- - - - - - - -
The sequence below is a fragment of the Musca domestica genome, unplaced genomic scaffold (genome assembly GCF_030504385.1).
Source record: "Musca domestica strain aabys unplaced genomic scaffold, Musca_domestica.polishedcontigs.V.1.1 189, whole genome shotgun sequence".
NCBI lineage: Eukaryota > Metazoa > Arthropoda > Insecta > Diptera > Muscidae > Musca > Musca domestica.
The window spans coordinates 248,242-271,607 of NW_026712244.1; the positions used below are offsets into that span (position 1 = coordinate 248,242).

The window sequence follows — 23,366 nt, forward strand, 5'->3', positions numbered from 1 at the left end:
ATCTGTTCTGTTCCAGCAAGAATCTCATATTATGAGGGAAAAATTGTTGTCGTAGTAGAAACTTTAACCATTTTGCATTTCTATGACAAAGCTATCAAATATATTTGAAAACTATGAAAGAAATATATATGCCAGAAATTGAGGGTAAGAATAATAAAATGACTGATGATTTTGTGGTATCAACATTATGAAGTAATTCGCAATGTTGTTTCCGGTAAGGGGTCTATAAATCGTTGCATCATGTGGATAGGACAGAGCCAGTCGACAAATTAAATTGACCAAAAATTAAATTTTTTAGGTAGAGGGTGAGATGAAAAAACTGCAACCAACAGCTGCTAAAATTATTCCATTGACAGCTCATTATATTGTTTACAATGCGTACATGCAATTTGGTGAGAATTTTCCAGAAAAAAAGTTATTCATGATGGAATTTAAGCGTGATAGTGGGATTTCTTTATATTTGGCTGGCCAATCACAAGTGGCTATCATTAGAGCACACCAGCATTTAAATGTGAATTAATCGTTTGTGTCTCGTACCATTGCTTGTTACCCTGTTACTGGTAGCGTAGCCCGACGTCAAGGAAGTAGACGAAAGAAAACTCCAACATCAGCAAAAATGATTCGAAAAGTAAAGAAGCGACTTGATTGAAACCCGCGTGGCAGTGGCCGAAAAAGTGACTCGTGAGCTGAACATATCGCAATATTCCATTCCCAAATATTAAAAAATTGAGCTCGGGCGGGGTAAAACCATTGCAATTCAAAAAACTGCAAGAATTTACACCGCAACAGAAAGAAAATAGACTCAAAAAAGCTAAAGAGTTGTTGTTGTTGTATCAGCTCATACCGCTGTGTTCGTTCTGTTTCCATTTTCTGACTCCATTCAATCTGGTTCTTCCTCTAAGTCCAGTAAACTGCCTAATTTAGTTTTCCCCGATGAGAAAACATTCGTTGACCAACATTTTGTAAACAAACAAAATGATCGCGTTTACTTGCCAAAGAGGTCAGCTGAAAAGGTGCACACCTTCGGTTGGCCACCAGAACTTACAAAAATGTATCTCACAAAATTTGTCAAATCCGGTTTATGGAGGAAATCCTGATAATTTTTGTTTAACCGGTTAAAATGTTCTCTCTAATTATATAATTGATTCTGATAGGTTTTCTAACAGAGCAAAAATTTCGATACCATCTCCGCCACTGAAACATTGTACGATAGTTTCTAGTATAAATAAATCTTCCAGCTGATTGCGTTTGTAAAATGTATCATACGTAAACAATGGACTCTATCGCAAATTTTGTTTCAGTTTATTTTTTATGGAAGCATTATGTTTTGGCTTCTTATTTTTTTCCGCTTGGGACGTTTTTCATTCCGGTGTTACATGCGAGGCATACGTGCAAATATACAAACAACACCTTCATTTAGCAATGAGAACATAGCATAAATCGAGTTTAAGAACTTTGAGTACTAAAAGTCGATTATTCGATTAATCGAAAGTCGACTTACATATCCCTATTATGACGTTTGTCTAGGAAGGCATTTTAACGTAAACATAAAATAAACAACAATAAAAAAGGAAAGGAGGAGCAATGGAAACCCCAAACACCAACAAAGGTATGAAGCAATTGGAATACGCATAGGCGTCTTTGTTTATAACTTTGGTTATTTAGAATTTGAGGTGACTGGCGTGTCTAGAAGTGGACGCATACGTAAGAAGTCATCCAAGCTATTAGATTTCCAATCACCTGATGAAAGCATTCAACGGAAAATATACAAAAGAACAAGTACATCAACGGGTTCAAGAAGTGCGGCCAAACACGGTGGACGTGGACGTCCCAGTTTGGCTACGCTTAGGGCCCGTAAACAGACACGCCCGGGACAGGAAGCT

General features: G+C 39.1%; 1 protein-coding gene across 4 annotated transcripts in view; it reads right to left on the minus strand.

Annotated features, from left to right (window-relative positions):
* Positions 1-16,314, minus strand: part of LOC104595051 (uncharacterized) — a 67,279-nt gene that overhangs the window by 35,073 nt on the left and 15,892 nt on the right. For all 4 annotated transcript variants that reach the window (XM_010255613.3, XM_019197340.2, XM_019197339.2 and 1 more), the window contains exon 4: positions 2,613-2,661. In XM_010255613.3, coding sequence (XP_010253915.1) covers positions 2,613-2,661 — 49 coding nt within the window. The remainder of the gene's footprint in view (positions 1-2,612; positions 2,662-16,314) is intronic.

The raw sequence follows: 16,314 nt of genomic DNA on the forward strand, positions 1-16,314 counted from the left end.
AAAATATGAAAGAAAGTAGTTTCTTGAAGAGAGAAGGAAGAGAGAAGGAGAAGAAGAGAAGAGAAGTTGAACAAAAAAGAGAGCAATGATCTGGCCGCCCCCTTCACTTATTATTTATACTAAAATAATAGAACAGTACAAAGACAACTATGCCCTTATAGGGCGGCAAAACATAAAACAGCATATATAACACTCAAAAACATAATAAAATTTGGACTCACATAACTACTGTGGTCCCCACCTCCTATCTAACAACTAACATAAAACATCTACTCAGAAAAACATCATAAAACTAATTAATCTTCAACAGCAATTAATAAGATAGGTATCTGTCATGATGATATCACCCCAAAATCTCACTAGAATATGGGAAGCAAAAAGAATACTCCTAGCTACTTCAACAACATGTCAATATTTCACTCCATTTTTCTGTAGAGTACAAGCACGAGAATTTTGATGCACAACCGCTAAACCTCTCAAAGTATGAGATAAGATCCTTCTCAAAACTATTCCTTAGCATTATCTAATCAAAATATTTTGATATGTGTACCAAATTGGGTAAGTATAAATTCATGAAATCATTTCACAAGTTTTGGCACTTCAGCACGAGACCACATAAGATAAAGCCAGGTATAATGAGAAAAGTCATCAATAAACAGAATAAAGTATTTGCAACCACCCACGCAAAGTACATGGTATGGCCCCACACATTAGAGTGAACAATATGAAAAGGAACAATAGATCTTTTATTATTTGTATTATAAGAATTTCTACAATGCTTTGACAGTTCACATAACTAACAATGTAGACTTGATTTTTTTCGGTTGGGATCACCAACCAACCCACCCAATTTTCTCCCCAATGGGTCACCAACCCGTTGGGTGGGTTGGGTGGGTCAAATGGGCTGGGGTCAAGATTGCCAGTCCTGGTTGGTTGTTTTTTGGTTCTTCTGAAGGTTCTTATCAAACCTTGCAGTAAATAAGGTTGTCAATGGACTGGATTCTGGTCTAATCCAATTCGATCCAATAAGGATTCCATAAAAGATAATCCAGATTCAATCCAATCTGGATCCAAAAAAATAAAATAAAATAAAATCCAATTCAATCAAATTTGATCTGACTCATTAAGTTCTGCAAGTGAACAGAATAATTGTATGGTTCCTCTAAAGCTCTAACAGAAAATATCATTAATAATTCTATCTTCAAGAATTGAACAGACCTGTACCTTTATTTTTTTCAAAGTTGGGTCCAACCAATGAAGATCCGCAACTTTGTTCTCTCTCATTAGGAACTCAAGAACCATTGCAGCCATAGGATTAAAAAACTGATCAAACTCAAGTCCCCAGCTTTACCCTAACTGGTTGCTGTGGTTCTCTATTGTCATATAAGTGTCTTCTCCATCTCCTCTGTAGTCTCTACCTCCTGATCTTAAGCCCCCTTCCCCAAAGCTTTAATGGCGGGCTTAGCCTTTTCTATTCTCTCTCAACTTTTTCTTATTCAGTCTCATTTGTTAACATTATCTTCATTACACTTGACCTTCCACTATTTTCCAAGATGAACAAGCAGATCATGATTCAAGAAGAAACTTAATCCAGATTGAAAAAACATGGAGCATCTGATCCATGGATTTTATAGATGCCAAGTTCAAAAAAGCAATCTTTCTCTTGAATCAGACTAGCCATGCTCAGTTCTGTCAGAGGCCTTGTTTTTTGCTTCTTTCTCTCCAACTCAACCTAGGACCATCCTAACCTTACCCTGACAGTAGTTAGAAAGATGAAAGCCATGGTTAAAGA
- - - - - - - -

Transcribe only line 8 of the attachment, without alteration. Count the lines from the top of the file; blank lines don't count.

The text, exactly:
Annotated features, from left to right (window-relative positions):